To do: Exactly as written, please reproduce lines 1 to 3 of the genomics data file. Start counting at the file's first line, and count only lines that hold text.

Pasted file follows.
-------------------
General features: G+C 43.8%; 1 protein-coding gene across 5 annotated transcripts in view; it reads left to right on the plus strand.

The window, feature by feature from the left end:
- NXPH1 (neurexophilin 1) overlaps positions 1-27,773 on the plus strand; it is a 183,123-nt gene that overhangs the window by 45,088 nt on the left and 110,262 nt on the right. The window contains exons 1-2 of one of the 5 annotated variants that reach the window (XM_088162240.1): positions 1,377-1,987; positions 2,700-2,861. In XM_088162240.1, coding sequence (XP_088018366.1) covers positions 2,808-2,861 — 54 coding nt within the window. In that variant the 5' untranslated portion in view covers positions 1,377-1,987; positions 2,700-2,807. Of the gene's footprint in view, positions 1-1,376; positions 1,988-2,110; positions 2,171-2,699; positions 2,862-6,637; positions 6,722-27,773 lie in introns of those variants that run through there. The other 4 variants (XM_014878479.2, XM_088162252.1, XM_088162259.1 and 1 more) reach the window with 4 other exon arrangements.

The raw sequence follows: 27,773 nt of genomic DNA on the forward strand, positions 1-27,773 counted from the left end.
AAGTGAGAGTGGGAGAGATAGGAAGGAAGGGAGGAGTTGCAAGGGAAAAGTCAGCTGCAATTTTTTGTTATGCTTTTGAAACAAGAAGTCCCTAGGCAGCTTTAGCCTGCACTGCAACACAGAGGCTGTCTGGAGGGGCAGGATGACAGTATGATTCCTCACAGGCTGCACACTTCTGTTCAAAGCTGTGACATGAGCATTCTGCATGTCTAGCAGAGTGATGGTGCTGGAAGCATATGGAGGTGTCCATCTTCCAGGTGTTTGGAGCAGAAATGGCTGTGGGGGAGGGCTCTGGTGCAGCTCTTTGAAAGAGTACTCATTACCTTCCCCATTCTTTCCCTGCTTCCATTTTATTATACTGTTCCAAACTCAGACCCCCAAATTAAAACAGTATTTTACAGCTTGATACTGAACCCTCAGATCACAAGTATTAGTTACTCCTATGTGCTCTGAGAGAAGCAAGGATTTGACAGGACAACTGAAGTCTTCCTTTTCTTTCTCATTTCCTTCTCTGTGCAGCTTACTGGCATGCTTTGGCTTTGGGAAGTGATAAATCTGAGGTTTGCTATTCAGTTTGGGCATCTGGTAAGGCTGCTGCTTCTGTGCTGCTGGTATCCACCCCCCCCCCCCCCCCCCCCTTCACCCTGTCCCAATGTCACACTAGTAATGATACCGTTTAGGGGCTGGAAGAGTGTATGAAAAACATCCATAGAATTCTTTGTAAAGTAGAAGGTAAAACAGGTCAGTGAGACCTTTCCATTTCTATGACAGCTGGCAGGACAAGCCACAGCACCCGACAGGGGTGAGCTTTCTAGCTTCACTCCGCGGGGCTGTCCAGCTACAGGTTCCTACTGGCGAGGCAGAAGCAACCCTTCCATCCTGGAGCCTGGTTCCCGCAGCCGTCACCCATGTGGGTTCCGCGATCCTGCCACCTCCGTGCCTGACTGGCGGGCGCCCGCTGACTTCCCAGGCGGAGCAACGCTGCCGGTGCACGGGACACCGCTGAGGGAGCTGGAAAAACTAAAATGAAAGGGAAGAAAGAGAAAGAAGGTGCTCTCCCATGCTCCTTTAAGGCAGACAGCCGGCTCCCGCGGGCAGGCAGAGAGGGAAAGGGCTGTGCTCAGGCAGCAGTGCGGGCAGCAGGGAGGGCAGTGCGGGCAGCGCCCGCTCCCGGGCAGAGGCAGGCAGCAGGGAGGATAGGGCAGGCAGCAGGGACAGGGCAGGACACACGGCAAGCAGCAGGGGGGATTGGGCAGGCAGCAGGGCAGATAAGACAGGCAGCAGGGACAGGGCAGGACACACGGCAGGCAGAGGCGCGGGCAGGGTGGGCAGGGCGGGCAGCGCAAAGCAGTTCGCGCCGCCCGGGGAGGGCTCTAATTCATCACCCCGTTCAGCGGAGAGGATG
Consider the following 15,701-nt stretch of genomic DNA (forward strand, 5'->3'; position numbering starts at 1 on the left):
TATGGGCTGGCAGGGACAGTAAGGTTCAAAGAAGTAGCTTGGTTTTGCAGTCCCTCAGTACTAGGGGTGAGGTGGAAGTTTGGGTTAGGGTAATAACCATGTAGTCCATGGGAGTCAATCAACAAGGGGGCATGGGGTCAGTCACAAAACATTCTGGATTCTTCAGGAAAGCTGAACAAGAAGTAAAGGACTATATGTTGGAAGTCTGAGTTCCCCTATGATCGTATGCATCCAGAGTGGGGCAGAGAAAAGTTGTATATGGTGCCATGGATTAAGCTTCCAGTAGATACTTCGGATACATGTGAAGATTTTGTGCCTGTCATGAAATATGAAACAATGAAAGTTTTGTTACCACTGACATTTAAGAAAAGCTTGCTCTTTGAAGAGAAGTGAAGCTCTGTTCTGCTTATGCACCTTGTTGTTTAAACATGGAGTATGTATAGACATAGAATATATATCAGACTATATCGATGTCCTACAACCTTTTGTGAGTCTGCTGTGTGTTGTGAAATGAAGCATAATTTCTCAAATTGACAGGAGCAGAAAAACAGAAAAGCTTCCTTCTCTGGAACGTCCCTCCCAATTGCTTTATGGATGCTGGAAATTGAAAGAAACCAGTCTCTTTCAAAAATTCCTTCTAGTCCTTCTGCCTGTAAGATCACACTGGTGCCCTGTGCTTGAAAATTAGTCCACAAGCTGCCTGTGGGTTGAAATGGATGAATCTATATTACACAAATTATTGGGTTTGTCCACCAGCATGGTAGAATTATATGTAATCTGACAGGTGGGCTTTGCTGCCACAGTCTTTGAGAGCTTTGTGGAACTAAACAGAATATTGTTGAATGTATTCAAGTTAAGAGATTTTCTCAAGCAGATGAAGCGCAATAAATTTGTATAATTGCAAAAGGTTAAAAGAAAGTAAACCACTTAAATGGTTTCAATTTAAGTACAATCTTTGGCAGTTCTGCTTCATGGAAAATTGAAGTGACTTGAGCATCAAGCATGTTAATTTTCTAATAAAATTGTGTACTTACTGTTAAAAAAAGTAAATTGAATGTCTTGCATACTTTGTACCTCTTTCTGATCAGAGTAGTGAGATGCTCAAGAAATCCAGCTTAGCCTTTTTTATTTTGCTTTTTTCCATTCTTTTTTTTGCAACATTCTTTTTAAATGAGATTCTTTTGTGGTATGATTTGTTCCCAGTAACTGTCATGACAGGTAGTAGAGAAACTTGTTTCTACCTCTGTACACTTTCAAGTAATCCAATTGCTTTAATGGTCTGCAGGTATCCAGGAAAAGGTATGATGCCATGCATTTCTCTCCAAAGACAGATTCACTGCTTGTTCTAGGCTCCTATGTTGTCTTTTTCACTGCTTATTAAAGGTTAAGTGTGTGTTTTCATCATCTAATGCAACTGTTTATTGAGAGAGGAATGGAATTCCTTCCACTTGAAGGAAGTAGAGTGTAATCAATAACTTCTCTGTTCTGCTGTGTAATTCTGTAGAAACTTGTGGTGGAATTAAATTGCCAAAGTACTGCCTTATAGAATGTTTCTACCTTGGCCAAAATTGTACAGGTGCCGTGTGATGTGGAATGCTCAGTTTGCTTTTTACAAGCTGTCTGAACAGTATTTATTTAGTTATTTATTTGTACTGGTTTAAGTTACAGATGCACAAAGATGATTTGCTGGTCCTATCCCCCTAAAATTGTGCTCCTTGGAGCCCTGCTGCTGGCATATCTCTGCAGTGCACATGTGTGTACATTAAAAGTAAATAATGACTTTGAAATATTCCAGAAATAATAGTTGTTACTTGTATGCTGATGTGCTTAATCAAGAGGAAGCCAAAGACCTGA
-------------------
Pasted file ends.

General features: G+C 43.8%; 1 protein-coding gene across 5 annotated transcripts in view; it reads left to right on the plus strand.

The window, feature by feature from the left end:
- NXPH1 (neurexophilin 1) overlaps positions 1-27,773 on the plus strand; it is a 183,123-nt gene that overhangs the window by 45,088 nt on the left and 110,262 nt on the right. The window contains exons 1-2 of one of the 5 annotated variants that reach the window (XM_088162240.1): positions 1,377-1,987; positions 2,700-2,861. In XM_088162240.1, coding sequence (XP_088018366.1) covers positions 2,808-2,861 — 54 coding nt within the window. In that variant the 5' untranslated portion in view covers positions 1,377-1,987; positions 2,700-2,807. Of the gene's footprint in view, positions 1-1,376; positions 1,988-2,110; positions 2,171-2,699; positions 2,862-6,637; positions 6,722-27,773 lie in introns of those variants that run through there. The other 4 variants (XM_014878479.2, XM_088162252.1, XM_088162259.1 and 1 more) reach the window with 4 other exon arrangements.